Noonu Atoll is the southernmost atoll after the Haa Alifu, Haa Dhaalu and Shavuyani Atolls. For several centuries now, Landhoo island, a local island, has been prominent for curving and engraving. Otherwise, the administrative capital of this atoll is Manadhoo. The atoll's population is now up to 14,212 and there are a total of 13 inhabited islands (at the time of writing, June 2010). The fastest way of accessing islands here is by seaplane (between 45mins-1.5 hours). It is also possible to do the journey by speedboat or dhoni, but expect it to take at least 4 hours.
Here, you will find the following resorts: Hilton Iru Fushi, Zitalhi Kuda-Fanafaru and Zitalhi Reosrt & Spa Dholhiyadhoo.
Unless on a local island, the food is what is served up by the hotels, which ranges according to the resort. Resorts rarely serve Maldivian food apart from on the occasional Maldivian-theme evening.
Otherwise, on the local islands, if you have the opportunity to do an excursion or visit independently, then you will find that the food grown is mainly coconut, mango, papaya and pineapple. The only other iccuring product is fish, which explains the simplicity behind Maldivian cuisine. All other foods are imported.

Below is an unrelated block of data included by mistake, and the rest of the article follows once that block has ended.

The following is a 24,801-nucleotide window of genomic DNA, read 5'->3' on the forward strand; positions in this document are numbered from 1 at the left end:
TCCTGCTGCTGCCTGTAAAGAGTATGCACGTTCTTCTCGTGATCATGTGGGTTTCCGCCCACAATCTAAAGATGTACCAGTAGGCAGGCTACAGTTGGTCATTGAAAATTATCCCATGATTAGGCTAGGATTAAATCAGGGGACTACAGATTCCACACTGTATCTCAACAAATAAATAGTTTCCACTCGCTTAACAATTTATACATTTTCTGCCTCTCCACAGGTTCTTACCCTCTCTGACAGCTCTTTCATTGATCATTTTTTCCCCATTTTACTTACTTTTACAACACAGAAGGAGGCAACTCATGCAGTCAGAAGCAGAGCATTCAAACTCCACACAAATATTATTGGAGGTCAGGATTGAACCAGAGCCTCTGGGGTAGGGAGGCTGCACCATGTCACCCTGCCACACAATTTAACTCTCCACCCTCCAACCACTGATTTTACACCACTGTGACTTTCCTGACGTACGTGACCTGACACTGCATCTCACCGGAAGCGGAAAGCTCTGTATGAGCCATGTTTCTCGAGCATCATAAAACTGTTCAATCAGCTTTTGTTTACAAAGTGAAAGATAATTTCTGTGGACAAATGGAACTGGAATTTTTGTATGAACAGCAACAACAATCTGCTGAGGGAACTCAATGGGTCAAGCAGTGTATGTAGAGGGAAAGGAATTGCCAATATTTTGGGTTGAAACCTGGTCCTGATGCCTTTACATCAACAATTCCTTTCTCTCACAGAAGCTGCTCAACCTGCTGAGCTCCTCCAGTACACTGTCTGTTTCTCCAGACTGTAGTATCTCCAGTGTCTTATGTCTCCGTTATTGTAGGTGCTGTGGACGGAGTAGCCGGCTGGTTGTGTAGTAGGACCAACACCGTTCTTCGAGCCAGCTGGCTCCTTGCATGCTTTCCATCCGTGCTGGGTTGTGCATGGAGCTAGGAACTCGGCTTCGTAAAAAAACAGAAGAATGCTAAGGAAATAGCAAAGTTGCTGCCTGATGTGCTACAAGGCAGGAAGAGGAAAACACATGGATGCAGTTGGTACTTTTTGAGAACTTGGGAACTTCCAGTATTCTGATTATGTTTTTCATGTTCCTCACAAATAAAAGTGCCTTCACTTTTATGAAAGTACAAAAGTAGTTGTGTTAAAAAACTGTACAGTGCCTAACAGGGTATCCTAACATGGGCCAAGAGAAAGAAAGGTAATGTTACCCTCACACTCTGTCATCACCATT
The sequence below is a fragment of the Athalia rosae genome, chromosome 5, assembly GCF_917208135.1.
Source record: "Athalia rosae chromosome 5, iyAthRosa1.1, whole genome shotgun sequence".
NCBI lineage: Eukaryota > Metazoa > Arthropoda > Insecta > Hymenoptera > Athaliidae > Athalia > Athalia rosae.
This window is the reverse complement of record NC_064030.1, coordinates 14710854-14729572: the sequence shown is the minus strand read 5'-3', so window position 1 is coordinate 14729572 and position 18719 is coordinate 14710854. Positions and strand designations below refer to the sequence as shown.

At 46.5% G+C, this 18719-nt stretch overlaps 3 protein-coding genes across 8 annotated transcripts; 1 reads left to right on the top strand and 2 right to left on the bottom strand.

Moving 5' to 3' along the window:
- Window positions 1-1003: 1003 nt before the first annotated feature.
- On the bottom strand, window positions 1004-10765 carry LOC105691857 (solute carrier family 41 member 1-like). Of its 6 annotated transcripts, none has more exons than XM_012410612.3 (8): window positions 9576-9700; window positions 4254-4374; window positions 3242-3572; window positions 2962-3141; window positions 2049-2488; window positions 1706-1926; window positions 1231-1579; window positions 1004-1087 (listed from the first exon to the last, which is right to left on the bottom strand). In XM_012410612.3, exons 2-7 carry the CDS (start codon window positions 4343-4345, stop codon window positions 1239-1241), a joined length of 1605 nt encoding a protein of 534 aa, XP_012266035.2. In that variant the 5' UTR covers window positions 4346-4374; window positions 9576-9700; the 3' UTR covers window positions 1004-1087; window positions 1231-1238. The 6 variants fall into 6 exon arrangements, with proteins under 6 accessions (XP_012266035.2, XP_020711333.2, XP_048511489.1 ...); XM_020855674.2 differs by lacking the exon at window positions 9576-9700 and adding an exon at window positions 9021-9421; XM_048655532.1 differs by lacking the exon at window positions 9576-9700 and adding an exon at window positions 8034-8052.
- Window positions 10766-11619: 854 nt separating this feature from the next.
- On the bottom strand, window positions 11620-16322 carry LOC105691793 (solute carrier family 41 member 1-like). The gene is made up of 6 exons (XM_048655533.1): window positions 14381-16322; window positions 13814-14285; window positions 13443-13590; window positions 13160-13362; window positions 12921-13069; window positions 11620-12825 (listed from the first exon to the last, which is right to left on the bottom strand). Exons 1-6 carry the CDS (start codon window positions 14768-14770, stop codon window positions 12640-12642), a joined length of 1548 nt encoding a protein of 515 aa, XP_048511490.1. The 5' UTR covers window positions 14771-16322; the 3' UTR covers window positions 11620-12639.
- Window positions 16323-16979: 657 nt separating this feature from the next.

Most Maldivian food tends to be very spicy. For breakfast, the Maldivians eat a healthy tuna paste mixed with onion and chili, 'Mas huni' which is eaten cold with 'roshi' (like an Indian chapatti). Otherwise fingerfoods are appreciated by Maldivians - these include , 'kuli boakiba' (fish cakes), 'gulha' (fried doughballs filled with fish and chili), 'keemia' (fried fish rolls in batter), and 'fihunu mas' (fish coated in a chili paste). A mains will comprise of soups, curries, vegetables and pickled vegetables accompanied by roshi. As for deserts, anything brughtly coloured will be sweet such as 'zileybi' (coils of sugared fried batter). Black tea is the traditional drink to wash all that down.
The Hilton Iru Fushi Resort is located in the Noonu Atoll, a ...